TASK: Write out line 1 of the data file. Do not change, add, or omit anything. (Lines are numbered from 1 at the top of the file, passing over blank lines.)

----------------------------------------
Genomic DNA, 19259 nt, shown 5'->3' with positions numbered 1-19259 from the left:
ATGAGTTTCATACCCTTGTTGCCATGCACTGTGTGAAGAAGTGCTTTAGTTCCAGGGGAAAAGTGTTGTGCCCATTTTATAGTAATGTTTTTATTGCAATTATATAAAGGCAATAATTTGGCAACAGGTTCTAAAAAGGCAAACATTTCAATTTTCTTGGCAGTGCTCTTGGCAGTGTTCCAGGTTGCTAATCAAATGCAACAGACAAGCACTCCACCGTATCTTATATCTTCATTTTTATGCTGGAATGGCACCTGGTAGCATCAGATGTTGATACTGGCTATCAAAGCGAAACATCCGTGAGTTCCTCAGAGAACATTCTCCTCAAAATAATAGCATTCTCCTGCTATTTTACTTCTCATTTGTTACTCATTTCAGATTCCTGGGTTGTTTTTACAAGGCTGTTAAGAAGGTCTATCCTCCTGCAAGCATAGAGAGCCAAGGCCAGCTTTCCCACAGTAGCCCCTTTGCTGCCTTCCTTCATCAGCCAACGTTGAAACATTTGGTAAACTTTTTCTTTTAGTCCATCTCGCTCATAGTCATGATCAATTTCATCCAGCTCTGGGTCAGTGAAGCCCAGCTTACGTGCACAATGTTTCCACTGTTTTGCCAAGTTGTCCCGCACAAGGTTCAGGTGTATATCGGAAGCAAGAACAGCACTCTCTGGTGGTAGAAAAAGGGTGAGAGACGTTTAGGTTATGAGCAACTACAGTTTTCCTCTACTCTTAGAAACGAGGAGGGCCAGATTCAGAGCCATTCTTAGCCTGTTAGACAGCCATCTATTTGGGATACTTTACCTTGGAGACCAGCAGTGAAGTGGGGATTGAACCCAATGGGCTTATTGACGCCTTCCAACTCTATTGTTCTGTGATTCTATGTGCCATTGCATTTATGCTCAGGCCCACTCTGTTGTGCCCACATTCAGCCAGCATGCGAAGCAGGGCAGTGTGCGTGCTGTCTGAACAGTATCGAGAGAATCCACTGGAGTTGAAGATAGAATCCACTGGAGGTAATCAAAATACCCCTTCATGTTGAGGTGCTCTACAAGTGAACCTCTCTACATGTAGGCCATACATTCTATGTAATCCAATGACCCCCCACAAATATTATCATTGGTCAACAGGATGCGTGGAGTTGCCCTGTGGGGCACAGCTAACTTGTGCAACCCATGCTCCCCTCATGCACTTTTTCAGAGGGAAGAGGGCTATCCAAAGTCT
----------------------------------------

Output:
Genomic DNA, 19259 nt, shown 5'->3' with positions numbered 1-19259 from the left: